FARMINGTON — What started as a class assignment involving animation and digital videoing will be part of the Maine International Film Festival for five University of Maine at Farmington students.
The short pieces will be shown along with films from 18 countries during the festival in Waterville from July 10 to 19.
UMF Assistant Professor of Art, Dawn Nye, asked her students to create a short piece for an on-campus showing held before the annual Art Symposium on campus. For the past two years, she has submitted the student works to Alan Sanborn, programmer for the Waterville film festival. He and his staff reviewed the videos and this year chose four to show during the MIFF World Shorts Showcase on July 12 and again July 15.
Working collaboratively on their film, “Peanut Butter and Death Jelly,” Elliot Lyons of West Paris and Joanna Wilbur of Greene produced a playful piece that is nostalgic for students their age who grew up playing Nintendo and Game Boys, Lyons said.
Lyons, a music major who graduated in December, played in a certain range of notes, eight bits, similar to sounds from the old video games while Wilbur used a computer and animated blocks and more complex items to go along with it, Nye said.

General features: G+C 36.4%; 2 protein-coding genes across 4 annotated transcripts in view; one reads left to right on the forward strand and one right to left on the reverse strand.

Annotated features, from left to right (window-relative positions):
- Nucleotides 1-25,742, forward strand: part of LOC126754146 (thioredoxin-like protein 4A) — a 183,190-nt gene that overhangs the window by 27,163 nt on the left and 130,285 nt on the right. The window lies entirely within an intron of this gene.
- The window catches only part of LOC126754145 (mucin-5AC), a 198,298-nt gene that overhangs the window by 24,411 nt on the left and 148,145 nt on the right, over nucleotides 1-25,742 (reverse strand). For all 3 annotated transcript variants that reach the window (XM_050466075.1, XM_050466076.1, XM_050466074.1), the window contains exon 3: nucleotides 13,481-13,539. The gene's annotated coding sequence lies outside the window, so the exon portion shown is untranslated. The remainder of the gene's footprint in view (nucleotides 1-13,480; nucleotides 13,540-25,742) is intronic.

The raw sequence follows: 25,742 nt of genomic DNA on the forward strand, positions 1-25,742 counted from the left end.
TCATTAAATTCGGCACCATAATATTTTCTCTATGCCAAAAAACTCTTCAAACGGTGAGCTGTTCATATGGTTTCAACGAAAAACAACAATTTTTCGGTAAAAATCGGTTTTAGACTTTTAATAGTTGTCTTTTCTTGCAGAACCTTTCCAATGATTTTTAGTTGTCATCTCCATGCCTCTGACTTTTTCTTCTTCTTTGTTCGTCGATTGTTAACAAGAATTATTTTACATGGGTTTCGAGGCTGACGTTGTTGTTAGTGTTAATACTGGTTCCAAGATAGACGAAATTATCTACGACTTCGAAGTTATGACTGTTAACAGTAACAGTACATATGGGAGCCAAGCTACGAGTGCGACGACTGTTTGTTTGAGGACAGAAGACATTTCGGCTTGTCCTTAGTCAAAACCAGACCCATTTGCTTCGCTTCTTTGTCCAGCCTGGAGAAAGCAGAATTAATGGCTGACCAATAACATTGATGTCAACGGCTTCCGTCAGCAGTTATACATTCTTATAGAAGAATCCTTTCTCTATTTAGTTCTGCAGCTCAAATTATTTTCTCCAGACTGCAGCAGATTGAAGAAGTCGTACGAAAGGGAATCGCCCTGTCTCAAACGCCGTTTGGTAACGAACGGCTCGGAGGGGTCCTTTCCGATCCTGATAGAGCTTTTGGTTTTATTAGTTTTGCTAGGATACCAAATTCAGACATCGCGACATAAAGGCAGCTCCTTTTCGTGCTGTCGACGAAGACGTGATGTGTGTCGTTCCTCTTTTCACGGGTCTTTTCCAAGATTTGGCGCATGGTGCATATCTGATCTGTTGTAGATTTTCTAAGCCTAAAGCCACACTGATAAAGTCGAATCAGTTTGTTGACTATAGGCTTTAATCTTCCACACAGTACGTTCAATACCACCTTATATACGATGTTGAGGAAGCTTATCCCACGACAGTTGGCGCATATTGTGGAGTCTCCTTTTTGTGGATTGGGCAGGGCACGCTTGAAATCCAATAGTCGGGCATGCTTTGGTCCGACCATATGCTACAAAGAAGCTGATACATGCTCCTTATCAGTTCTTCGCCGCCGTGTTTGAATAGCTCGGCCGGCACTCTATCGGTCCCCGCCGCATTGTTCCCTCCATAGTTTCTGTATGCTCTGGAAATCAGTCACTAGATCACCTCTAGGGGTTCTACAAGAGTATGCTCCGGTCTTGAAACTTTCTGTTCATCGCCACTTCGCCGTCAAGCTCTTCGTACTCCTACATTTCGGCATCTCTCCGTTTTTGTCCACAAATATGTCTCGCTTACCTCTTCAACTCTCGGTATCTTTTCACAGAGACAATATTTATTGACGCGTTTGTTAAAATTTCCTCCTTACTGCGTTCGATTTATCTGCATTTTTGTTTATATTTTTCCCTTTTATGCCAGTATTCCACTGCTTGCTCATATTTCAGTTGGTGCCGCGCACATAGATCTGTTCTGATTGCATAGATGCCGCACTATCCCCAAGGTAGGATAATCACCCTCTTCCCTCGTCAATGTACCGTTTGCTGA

While encouraging a cross-discipline of things, Nye was amazed with what the two could do.
“It’s weight lifting for their intellect and creative energy, something that’s theirs,” she said.
Lyons also stars in the piece as Wilbur captured him playing guitar.
Seeking to make a piece that conveys a story, yet is unexpected and a nontraditional narrative, Emily Baer of Brunswick and now Farmington, captured a series of images and actions that are repeated over and over, she said. Titled, “Mundane,” the film centers on feminine and domestic issues and how they repeat over and over.
The English and art major who’ll be a senior this fall overlapped images of one character and focuses on separating the big things in life from the mundane parts of life. It’s lighthearted and cute, Nye said.
Baer acts and directs the film but said art classmates work together sharing ideas and input.
Another piece is by Stephanie Small of Skowhegan titled, “Baby,” which takes a disturbing look at a young woman’s inner conflict over her possible pregnancy. And another is by Vincent Leonetti of Wichita, Kan., and is an animation, both humorous and disturbing, using two women’s bodies as both canvas and subject.
The assignment engages the students in different aspects of creating a piece such as sound, video, editing and shooting the work, Nye said. They learn to “get around in technology.”
A schedule of films may be found on the Maine International Film Festival’s Web site:
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